There are several ways to format and design your customer invoice that will get you paid faster.
- Stop using “Due on Receipt” terms. Most businesses do not pay bills upon receipt. So using this as your payment terms really provides no due date at all, and you’ve now let the customer decide when to pay you.
- Stop using “Net 30” terms if you want the customer’s payment in your bank account in 30 days. Most customers put a check in the mail on or around the 30-day mark when they see these terms. Sometimes the bookkeeper waits 30 days to print the check. Then the check has to be signed and processed for mailing. Using “Net 30” terms will usually get you paid in 40 days.
- Instead of using “Net xxx days” terms, tell the customer the actual due date on the invoice. If your invoice date is 8/31/16, and you want the customer check in your bank account within 30 days, make the due date 9/20/16.
- Remove all punitive language from your invoice and replace it with positive phrases. Read Why Charging Customers Late Fees Does Not Work
- Instead of saying, "All past due accounts are subject to a 2% late fee," say this instead, "We value your business and our relationship. We look forward to receiving your payment on time."
- If you are an individual or LLC and provide services, also include a completed W9 with your invoice. Many companies won’t pay unless they have a W9 on file, and getting this form from you delays payment. You can get the W9 form here.
- Make sure your invoice provides all details of the services performed or items purchased. As an outsourced accounts payable clerk, I have sent back many invoices to vendors asking them to reissue the invoice with this information.
Make sure your invoice includes the following information:
- Your Accounts Receivable Department phone number and email
- Account Manager’s name, phone number and email
- Remittance address
- Date of invoice
- Unique invoice number
- Due date
- Total amount due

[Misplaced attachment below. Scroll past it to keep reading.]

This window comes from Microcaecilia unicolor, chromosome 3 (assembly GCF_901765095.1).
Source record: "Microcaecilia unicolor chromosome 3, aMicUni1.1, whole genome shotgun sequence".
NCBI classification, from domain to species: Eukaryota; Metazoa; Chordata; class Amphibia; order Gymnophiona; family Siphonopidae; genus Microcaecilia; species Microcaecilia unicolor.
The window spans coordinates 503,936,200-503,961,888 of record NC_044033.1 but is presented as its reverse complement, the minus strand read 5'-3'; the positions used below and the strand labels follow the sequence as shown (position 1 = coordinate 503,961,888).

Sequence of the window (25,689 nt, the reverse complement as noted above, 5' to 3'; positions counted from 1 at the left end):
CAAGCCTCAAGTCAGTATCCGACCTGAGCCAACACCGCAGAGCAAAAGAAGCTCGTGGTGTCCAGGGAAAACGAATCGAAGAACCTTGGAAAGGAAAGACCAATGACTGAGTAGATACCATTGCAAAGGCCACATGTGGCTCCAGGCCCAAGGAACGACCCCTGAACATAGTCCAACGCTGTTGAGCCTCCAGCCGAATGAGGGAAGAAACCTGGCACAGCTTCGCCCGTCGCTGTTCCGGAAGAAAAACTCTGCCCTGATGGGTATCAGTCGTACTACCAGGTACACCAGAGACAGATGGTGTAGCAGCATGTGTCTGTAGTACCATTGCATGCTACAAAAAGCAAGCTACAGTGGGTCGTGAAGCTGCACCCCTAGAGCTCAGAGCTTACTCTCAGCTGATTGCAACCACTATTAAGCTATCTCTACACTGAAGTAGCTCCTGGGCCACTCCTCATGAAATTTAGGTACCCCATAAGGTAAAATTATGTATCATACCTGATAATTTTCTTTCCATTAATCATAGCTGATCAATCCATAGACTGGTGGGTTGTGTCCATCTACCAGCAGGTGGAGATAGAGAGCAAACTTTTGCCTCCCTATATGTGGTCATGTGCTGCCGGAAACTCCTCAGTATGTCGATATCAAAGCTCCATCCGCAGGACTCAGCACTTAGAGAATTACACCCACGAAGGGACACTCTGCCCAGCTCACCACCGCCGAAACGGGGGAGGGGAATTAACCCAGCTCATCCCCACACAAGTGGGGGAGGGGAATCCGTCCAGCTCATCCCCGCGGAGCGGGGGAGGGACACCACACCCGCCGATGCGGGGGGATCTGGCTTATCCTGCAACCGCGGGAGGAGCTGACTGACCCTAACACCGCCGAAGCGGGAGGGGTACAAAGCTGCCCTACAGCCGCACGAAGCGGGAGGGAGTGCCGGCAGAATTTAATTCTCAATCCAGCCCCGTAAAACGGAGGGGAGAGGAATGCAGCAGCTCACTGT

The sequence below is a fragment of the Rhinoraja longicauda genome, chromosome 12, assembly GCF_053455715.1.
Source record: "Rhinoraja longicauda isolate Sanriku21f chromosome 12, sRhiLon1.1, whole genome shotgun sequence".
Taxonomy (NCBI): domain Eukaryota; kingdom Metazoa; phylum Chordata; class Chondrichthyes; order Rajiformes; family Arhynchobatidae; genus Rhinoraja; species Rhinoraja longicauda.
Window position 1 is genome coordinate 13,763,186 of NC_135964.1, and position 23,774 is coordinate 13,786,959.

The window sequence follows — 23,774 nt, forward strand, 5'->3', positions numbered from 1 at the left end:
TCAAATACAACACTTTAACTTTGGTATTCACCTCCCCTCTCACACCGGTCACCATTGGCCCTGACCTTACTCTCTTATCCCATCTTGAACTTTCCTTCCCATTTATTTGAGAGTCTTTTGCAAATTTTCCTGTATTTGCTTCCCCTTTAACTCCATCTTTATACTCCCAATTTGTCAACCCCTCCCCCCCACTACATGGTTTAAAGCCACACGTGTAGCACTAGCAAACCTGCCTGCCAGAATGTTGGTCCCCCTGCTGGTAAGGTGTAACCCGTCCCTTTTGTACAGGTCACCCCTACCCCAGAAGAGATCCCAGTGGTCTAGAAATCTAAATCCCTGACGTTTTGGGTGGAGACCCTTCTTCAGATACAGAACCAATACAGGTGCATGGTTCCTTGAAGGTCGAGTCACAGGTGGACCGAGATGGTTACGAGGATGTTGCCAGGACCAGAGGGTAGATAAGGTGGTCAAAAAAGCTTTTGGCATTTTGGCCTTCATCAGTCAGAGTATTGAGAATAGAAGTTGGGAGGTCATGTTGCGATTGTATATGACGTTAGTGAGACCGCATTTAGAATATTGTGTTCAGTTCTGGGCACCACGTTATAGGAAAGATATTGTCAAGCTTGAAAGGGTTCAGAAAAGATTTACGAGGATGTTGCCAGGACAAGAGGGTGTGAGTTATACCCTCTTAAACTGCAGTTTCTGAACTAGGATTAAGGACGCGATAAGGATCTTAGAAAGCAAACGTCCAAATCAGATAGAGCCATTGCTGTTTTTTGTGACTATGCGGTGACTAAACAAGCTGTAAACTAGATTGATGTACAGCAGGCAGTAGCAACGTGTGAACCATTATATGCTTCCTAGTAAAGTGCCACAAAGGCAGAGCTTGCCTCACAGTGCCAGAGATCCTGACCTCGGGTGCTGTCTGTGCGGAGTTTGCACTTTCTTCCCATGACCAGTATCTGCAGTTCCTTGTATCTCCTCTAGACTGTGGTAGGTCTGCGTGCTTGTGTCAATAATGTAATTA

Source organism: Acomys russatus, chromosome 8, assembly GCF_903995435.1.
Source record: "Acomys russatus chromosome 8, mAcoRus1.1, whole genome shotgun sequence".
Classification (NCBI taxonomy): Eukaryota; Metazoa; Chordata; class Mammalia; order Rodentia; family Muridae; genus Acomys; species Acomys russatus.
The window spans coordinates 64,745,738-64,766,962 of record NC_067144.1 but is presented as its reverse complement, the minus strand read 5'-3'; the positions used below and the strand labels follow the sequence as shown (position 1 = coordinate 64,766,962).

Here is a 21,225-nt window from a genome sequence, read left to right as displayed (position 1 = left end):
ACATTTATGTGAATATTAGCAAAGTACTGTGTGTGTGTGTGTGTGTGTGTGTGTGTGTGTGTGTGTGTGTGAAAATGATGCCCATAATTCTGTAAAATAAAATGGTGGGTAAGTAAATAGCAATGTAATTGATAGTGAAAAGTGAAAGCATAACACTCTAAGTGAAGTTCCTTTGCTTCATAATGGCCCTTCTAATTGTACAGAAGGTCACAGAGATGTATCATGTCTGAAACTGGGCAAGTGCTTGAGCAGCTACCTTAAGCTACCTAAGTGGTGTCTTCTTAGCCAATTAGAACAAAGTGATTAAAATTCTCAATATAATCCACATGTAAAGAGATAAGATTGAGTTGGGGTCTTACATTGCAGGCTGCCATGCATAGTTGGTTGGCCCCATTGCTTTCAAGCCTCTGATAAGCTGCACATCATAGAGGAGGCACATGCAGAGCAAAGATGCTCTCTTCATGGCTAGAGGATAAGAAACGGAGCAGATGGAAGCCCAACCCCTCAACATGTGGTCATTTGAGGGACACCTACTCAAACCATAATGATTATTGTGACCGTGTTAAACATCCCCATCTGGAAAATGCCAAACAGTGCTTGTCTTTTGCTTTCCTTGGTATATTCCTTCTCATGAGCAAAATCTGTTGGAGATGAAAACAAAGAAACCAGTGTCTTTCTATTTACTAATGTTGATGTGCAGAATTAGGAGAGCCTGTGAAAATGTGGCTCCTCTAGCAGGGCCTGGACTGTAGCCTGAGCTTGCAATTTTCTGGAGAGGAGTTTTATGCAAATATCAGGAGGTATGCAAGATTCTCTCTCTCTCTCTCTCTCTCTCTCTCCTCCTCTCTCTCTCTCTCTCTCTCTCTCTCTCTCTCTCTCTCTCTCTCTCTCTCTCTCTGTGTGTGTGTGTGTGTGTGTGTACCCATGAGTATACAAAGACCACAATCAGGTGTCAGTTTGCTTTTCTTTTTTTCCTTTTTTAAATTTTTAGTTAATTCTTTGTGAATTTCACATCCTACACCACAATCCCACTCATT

- Follow your customer’s invoicing requirements such as including a PO number or attaching the approved estimate or quote.
- Find out how your customer prefers to receive their invoice (mail, fax, email) and where the invoice should be sent, including to whose attention.
- If you send your invoice through QuickBooks email or Freshbooks email, confirm that the customer received your invoice the first few times you use this method. Often, these emails end up in customers’ email spam or promotions folders.
- List all the ways you accept payment on your invoice and provide as much info as possible on how to use these methods.
- Consider printing invoices on the same bright, colored paper each time or using a large colorful logo so your invoices stand out and are pleasant to the eye.
Include a customer message that uses unique language to thank the customer for their business. Try to not use the tired phrase of “Thank you for your business.” Here are some ideas
- Thank you for trusting us with your bookkeeping. We value our relationship and hope to serve you for many years ahead.
- Thank you for trusting us with your lawn care. Please let us know if there’s anything we can do to help make your lawn the best in the neighborhood!
- Thank you for trusting ABC Veterinary Clinic with the care of your best friend. We are always here for you and your pet.
If your customer paid their last invoice on time, include a unique thank you message on their next invoice.
- Thank you for your last payment of $187.25. We appreciate you following through on this commitment and hope we can continue to serve your lawn care needs.
- We deeply appreciate your business and the timely manner in which you pay your bill each month.
- We appreciate your prompt payment and look forward to continued business with you in the future.
Design and present your customer invoices in such a way that not only nurtures your relationship with your customer, but makes it easy for them to pay you on time.